America’s Afghan can-do folly

Going beyond necessity

Over the course of eight years in Afghanistan, the United States has failed to demonstrate an ability to make a clear distinction between what it wants to do and what it can do. In many ways this represents a failing embedded in the American can-do spirit.

Will should never be confused with skill.

As Rory Stewart has pointed out:

The language of modern policy does not help us to declare the limits to our power and capacity; to concede that we can do less than we pretend or that our enemies can do less than we pretend; to confess how little we know about a country like Afghanistan or how little we can predict about its future; or to acknowledge that we might be unwelcome or that our presence might be perceived as illegitimate or that it might make things worse.

As President Obama finally rolls out his long-awaited war strategy today, it’s fair to assume that it will be carefully studied by the Taliban’s leading commanders, but has Obama given as close attention to their pronouncements?

Ahmed Rashid notes:

Mullah Mohammed Omar, the Taliban leader, has already issued a long message to the world, pre-empting Mr. Obama’s speech and pouring detailed scorn on many of the points that the President is likely to make. He called upon his fighters to continue the jihad and drive out foreign forces from Afghanistan, as “the arrogant enemy is facing both defeat and disgrace.”

Mullah Omar’s 10-page message, delivered by e-mail to journalists in English and two Afghan languages on the eve of Eid, the major religious festival in the Muslim calendar that celebrates the end of the hajj, is an unprecedented propaganda blitz.

His cleverly worded text mixes Koranic injunctions to continue the jihad and appeals to Afghan patriotism and nationalism, which had helped previous Afghan generations defeat the British Empire and the Soviet Union.

Here are just a couple of noteworthy segments:

Afghanistan is our home and nobody negotiates with anyone about the ownership of their home and about how to share sovereignty and management responsibilities of their home. Nobody will give up their right to be the owner of their home and nobody will wilfully lose their authority in their own home. The foreigners have taken over the home of the Afghans by force and cruelty. If they want a solution to the problem, they should first end their occupation of Afghanistan.

Addressing his own fighters he says:

Pay special attention to targeting occupiers, their mercenaries and important targets only while launching martyrdom (self-sacrificing) operations. It is a religious duty of every Muslim to avoid harming ordinary people. There is no Islamic justification for killing and injuring ordinary people nor is there any space in our holy religion for such an act.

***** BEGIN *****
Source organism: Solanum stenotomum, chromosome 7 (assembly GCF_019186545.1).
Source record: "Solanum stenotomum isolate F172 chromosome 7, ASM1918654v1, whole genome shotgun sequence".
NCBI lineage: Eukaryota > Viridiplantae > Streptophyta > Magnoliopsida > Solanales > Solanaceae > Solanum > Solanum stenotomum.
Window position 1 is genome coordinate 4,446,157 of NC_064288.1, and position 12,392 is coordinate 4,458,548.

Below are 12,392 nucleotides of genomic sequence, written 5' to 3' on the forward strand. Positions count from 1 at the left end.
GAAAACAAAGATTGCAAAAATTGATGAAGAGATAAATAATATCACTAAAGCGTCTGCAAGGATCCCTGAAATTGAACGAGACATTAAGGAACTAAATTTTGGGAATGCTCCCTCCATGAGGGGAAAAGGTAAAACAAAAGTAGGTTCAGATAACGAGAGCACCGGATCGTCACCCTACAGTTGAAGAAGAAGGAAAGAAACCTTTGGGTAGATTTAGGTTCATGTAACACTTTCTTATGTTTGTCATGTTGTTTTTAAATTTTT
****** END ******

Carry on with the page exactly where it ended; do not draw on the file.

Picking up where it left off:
The cunning enemy wants to defame mojahedin by launching bloody attacks among the people (in religious centres, mosques and similar places) and then call their attacks martyrdom attacks. Mojahedin should be vigilant about enemy tactics and never engage in this kind of activity.

You should prioritize pleasure of Allah and wellbeing of your oppressed nation. You should respect elders and prominent figures and be kind to youngsters. Ensure justice in social affairs and make sure that everyone’s rights are upheld.

America’s foreign misadventures now, as so often in the past, are spurred by a missionary zeal. However cynical many a policymaker’s motives might be, there are plenty of young Americans on the ground who sincerely believe that they are in Afghanistan to help. But as Nick Mills wisely observes:

… the great conundrum of our efforts in Afghanistan is, the more we try to fight for the Afghans, the more we seem to fight against them. There are ways to help the Afghans, but occupying their country with an army isn’t one of them.

Ever since the Pottery Barn Rule was invoked to underline America’s moral responsibility for the fate of Iraq, we have been burdened by a false sense of duty — a duty to set right what we have fractured.

What we should instead keep in mind is what might be called the Rear End Rule: if you slam in to the back of someone else’s car, don’t expect the owner of the other car to be grateful when you solemnly promise to repair the damage yourself. Where there’s a will there isn’t always a way.

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One thought on “America’s Afghan can-do folly

  1. DE Teodoru

    Gilles Dorronsoro:
    and Antonio Giustozzi:
    both, top experts on Afghanistan, wrote on how the US desperate position can be relieved by focusing on cities. As magnets to youths seeking jobs, from where they send remittances to their rural families taht become an argument in favor of modernization that the Taliban can’t counter. It all begins with one economically successful and safe city at a time. South Vietnam went from 85% rural to 75% urban in a few years leaving the Viet Cong fish high and dry as the peasant “sea” went to the towns to become, per Hanoi Radio “petit bourgeois,” hence Hanoi’s desperate Tet Offensive. We can better defend cities and if well run they can overcome Taliban alternative in the countryside.

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